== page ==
Suicide prevention training teaches users to recognize, respond to suicidal behavior

Student organizations, academic departments, offices and other groups invited to participate

QPR training, a nationally recognized suicide prevention program, is now available to all students, faculty and staff at Washington University in St. Louis.

Kirk Dougher, associate vice chancellor for student support and wellness, and Arie Baker, director of health promotion and wellness at Habif Health and Wellness Center, liken QPR to CPR — an emergency response that saves lives. QPR stands for Question, Persuade and Refer — the key steps in recognizing and responding to signs of suicidal thinking or behavior. 

“We would like the entire campus to engage in this process so they have the tools for when — not if — they encounter someone in crisis,” Dougher said. “Student Affairs alone cannot solve the student mental health crisis. WashU, on the other hand, has a chance.”

Kognito, another evidence-based suicide prevention program, also remains available to faculty, staff, and students. Kognito uses animated simulations to help users lead effective discussions with struggling students. Access both programs at Mental Health Services.

Here, Dougher and Baker share more about QPR training and explain how it supports their broader goals to improve well-being on campus.

Not everyone feels comfortable with broaching the topic of suicide. Why is the Q (questioning) in QPR so important?

Baker: There is a myth that if you talk about suicide or ask somebody if they’re thinking about suicide, that you will give them the idea. We know that that’s not true. It actually brings a person in crisis a sense of relief because it means that somebody actually sees their pain and hurt. Asking a question can help save lives. The next step is helping someone get connected, whether that means walking them to Habif or putting them in touch with Timely Care. We know that rates plummet if someone in crisis is connected to care. 

Mental health resources are stretched thin across the nation. Is help readily available on campus?

Baker: Absolutely. There is an urgent care counselor on staff at Habif who is available five days a week. We also have same-day or next-day appointments for students who need a mental health consultation. Timely Care is always an option. Simply put, if a student is in crisis, we will find a way.

Dougher: In addition, we are working to make Mental Health Services more accessible. We are setting up a system that allows students to check if there are same-day appointments available. We also have a resource available called ThrivingCampus. This is a database of therapists in the community who have been vetted and are available to treat students. In addition, Mental Health Services hosts workshops and process groups that students commit to for a set number of weeks. We know for many issues, especially dominant issues like depression and anxiety, group therapy is the treatment of choice and more effective than one-on-one therapy. Our goal is to continually expand those group options.

Baker (left) and Dougher

What is the difference between QPR and Kognito training?

Dougher: They have slightly different content and are presented in different ways. Kognito is focused on mental health symptoms in general, while QPR is fairly targeted on suicide prevention. But both are really good at helping users identify mental health symptoms and suicidality. My guess is we will find some populations will prefer to engage with an avatar-based program like Kognito. QPR training is available in person or online. We are available and eager to conduct these trainings for student groups, departments, offices and other groups in person.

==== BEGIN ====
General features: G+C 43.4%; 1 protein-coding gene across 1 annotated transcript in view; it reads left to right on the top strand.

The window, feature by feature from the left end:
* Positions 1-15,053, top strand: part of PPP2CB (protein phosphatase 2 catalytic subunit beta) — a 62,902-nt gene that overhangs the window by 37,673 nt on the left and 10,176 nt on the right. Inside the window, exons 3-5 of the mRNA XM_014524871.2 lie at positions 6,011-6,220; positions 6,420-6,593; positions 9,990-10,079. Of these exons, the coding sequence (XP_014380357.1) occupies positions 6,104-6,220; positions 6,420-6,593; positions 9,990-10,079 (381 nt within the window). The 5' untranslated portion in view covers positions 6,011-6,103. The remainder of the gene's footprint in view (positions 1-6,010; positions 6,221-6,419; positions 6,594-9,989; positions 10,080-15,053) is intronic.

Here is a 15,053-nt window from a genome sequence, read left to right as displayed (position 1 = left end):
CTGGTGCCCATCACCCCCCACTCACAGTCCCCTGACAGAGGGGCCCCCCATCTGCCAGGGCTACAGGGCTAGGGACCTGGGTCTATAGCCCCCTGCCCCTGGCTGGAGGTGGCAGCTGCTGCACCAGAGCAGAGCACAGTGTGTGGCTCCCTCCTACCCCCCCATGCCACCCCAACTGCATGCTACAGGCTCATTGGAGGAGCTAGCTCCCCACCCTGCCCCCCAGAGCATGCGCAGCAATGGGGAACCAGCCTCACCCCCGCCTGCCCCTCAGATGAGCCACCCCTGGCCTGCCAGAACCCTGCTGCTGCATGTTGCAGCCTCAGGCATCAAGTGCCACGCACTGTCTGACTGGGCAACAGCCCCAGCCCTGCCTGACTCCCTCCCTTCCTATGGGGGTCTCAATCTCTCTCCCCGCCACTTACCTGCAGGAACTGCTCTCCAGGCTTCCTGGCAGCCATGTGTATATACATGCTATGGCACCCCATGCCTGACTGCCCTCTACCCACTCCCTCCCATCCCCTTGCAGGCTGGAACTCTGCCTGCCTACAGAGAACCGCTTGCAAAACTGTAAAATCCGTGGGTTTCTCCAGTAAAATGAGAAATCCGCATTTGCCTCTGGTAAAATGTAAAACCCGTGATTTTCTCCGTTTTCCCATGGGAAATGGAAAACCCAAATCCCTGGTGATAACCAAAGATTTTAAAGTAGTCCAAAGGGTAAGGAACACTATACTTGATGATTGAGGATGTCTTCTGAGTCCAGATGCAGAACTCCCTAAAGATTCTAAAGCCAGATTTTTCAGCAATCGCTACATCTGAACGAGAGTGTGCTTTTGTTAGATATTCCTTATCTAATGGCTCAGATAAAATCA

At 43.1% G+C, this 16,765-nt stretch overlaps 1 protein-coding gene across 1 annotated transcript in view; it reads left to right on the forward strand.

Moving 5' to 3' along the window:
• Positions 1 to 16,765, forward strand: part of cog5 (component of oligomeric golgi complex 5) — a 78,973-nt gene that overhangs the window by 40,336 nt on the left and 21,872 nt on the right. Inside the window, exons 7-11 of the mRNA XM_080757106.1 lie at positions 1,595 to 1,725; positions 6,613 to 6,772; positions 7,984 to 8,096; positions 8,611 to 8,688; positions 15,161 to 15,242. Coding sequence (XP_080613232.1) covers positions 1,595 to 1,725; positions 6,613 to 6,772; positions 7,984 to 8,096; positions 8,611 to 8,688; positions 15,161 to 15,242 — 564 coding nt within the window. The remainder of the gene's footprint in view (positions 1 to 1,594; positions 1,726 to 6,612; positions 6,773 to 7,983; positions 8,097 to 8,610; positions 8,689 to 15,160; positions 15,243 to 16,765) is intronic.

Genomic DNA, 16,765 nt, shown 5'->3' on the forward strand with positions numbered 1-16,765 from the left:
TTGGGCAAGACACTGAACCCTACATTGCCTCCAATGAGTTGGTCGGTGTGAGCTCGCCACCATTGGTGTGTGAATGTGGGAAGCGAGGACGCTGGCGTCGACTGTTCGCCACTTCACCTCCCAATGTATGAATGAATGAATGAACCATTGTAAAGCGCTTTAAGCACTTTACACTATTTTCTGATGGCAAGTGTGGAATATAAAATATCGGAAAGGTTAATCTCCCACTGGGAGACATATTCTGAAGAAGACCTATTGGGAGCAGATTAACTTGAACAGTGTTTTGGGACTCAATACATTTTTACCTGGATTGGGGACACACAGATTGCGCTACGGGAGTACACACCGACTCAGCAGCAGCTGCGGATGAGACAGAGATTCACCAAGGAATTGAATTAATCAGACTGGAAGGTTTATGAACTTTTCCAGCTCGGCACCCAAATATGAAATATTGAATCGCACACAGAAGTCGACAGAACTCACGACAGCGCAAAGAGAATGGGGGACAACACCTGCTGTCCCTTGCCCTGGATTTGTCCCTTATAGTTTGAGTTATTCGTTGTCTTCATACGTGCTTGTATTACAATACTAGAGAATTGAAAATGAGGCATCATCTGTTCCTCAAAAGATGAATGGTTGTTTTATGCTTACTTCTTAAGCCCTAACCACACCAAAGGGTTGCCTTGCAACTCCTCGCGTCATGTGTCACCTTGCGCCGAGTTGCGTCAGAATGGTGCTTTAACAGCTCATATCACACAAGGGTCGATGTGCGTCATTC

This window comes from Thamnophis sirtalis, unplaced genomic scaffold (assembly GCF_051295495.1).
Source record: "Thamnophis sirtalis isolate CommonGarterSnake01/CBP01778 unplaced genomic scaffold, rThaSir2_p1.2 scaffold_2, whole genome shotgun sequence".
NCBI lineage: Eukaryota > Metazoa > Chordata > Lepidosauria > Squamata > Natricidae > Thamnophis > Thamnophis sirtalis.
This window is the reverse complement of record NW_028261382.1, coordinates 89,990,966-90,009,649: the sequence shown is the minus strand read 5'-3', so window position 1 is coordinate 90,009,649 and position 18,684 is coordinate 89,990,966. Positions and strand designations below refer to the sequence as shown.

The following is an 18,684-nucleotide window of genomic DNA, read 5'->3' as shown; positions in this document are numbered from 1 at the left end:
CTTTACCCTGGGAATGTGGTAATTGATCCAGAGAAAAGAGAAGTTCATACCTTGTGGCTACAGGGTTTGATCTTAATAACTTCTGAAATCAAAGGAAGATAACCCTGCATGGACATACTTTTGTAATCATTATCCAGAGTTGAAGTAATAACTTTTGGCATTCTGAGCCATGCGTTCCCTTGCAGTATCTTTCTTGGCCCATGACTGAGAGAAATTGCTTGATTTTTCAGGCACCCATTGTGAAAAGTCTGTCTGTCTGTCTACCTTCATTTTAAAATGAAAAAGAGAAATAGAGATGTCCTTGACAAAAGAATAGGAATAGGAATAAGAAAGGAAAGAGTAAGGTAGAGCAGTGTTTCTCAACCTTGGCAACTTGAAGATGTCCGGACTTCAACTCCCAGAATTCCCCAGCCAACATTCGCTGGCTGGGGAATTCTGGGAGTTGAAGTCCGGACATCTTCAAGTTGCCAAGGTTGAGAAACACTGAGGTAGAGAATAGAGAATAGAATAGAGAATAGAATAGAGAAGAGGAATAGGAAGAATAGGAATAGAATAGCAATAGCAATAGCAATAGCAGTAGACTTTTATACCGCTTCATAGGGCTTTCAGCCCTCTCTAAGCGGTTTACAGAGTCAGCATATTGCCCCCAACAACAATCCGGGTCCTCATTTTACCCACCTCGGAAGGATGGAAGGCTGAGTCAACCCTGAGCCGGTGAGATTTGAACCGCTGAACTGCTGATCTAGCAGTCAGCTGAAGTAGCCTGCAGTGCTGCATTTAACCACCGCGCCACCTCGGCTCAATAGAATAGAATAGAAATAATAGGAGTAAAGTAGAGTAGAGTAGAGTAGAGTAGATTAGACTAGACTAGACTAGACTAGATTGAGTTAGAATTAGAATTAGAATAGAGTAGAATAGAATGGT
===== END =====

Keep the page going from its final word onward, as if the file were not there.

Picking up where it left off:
Are you asking faculty to take on the role of therapist?

Dougher: We know from talking to faculty and staff that they want to know how they can help. I had one administrator call me after meeting with somebody who was in the throes of a manic episode. She was blown away and realized that she needed some tools. We want to fill that need. We aren’t asking people to be therapists. But knowing how to empathize with someone and validate their experience goes a long way. 

What are your broader goals for campus well-being?

Dougher: We are trying to quite literally shift the campus culture. It won’t be easy. That requires students, professors, even parents to all shift their thinking. Our students are a super-bright, high-achieving group who sometimes erroneously believe that doing more will lead to doing better. And so they sacrifice sleep, exercise and other things in the service of trying to be a better performer. And what we know from every speck of data is that, actually, the more that you are consistent with positive health behaviors, the better your academic achievement and everything else will be. 

Baker: The Office of the Provost and the Division of Student Affairs are asking each school to identify a well-being ambassador to work together to define priorities and identify attainable goals. Mind you, a lot of this work is already being done. The Center for Teaching and Learning has done numerous workshops around working with students in distress. We also worked with the center to produce “Promoting Student Well-Being in Learning Environments: A Guide for Instructors.”

Dougher: There is a phrase in health promotion work, “Make the best choice the easiest choice.” Maybe with professors, that means setting a Canvas deadline for an assignment for 9 p.m. instead of midnight so students get more sleep. That tiny change costs professors nothing; nor is it at odds with our academic goals — the opposite, in fact. Our goal is to work with partners across Washington University to find ways to support our students so they can grow and flourish.  

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